Nova Scotia real estate might just be the perfect retirement option you’ve never thought of! Colin Crowell, a leading Annapolis Valley broker, makes a strong case for the Bay of Fundy real estate market, and the trends which are turning the area into a favorite spot for Baby Boomers.
Tell us a few words about RE/MAX Banner Real Estate and the role you play in leading it.
I am the President and Managing Associate Broker of RE/MAX Banner Real Estate. We are one of the leading brokerages in the Annapolis Valley real estate market, with 4 offices and 24 active agents.
In addition to assisting buyers and sellers on a daily basis, I take an active role in managing the brokerage and assisting our agents. I want to ensure they have access to the latest tools and tech, as I believe technology is a fundamental driving force in our industry.
Leverage the power of online marketing with an all-in-one suite of real estate marketing tools designed to attract more leads.
What is the single most difficult part of a real estate professional’s job?
Probably time management. You are in the business of juggling many different clients, and the associated tasks and responsibilities. If you don’t have a good handle on where your time is going, you can get overwhelmed. Religious adherence to a schedule is critical.
Have you spotted any interesting market trends recently?
Baby boomers are moving to the Maritimes. We have become a destination for retirement. These buyers come with experience, the financial capability to purchase, and a clear picture of what they’re after.
Have you noticed a growing interest for any particular area?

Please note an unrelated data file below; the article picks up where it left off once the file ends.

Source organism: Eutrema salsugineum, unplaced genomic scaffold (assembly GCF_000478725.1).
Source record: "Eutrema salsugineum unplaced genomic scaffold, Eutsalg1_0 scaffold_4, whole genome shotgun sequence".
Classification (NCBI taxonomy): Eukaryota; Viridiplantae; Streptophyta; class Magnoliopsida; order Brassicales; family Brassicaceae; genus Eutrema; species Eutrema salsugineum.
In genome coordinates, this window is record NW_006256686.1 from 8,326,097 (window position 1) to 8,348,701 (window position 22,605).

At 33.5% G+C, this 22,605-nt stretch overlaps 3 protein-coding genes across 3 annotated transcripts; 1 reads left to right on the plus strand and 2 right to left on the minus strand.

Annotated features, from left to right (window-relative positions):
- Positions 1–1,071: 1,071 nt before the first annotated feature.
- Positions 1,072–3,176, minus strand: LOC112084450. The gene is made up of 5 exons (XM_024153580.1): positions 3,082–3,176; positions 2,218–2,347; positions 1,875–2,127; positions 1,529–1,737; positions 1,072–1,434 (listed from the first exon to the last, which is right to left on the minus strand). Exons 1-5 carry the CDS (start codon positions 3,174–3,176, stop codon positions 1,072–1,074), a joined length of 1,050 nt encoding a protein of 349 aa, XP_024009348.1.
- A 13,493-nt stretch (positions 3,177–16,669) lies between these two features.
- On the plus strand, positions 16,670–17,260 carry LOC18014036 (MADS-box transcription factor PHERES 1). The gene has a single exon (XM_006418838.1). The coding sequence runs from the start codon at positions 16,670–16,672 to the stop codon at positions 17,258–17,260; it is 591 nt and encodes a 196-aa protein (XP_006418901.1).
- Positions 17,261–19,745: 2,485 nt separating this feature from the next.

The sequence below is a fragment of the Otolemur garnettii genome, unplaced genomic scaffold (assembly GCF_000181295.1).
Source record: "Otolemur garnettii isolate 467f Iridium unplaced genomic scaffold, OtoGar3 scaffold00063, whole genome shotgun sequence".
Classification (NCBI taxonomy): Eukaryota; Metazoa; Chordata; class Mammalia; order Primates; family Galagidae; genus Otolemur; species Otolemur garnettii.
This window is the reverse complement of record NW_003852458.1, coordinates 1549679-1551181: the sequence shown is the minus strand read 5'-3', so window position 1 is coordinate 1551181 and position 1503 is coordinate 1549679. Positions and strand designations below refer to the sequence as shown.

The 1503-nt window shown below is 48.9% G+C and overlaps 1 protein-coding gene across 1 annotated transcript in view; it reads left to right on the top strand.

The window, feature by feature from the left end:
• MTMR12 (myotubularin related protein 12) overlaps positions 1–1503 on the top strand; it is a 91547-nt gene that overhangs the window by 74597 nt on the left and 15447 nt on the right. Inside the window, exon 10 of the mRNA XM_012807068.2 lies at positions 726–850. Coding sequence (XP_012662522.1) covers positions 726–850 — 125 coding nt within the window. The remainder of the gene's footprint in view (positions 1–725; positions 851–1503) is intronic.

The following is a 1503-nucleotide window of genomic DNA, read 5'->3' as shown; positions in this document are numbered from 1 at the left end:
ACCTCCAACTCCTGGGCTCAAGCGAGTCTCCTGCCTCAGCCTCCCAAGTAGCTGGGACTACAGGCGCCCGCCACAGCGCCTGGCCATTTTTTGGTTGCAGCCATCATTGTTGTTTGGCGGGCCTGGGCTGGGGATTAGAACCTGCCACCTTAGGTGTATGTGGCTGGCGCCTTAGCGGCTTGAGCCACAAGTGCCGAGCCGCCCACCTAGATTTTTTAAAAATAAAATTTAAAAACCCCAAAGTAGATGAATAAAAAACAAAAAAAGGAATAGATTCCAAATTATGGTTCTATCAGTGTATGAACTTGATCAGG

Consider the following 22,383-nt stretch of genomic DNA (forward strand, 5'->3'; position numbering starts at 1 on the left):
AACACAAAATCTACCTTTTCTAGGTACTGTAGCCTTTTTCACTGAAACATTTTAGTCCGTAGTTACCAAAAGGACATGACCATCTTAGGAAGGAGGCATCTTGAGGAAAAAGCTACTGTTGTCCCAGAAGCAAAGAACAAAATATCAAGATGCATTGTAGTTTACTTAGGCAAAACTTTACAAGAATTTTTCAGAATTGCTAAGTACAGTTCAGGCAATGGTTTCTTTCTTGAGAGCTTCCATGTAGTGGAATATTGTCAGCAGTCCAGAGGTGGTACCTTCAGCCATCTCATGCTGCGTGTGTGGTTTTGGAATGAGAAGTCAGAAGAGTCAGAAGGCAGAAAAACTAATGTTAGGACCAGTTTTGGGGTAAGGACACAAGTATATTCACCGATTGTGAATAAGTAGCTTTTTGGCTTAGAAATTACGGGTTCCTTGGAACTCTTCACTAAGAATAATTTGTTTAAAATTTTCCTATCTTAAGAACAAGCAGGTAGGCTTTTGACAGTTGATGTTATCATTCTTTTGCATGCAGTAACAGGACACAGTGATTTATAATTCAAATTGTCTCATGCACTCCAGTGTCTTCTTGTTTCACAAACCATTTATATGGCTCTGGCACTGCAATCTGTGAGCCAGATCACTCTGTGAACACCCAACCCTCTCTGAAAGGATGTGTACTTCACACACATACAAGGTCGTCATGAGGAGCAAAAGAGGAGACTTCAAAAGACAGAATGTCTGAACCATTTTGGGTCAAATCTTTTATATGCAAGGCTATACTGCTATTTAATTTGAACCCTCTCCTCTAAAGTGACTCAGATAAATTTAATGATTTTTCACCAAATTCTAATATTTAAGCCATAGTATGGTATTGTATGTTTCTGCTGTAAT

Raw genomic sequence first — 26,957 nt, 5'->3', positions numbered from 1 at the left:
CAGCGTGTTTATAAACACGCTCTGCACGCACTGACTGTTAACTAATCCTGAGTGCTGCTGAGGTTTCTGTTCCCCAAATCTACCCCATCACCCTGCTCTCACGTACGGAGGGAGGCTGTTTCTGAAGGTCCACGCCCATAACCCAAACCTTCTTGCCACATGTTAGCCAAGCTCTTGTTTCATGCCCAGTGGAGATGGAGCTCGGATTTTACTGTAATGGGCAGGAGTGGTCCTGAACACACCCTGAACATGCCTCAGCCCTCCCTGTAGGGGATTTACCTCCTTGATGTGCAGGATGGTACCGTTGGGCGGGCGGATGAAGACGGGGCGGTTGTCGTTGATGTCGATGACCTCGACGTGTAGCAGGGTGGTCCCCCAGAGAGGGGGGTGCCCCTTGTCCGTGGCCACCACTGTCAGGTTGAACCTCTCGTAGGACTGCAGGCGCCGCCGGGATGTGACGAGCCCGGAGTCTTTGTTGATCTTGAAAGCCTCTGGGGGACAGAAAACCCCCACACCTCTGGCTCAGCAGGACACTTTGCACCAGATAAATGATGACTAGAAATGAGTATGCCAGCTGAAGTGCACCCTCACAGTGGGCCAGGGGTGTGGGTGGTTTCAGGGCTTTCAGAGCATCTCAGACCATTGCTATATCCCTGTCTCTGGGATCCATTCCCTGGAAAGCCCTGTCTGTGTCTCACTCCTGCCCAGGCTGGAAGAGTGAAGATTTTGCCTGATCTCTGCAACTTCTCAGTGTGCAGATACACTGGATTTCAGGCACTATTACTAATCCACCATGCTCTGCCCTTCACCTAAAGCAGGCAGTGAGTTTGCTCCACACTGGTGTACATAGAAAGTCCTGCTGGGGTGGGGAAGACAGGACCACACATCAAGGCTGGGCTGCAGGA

Oceanfront has always been a staple of our market, but demand appears to be growing in this segment. This has been driven strongly by the desires of out-of-province buyers (particularly retirees) who idealize their dream home overlooking the beautiful Bay of Fundy.
Have you spotted any trends in the Millennials’ attitudes towards home ownership?
I am a Millennial myself, and I have noticed some degree of frustration from some of my peers. In the Annapolis Valley the average sale price is roughly $150,000. Homes are still affordable, and my generation typically doesn’t have a problem affording a down payment.
However, in hotter markets across the country, many feel “priced out” of home ownership, and see it as something that isn’t readily achievable. My opinion is that certain markets have spun out of control. Most notably, I would say the Vancouver real estate market and the Toronto real estate market are in this position.
What’s the most important piece of advice for first-time home buyers?
Do your homework and ask lots of questions. Your Realtor® and other professionals are here to help, so don’t be afraid to get the answers you need.
How should first-time home buyers choose their realtor? What criteria should they consider?
Experience counts. A seasoned agent knows how to negotiate and this will save you money. Don’t be afraid to interview a few agents, and pick the one who you feel best understands your situation and will represent you best.
What would you recommend to beginners in the industry?
I believe the reason many agents give up is that they can’t get a grasp of the “big picture.” The seeds we sow today can take months, sometimes years to develop into a sale. The agents who stick with it wind up winning in the long-run. Stay on top of technology and relentlessly go after new business, especially when you’re busy. Always think 90 days ahead.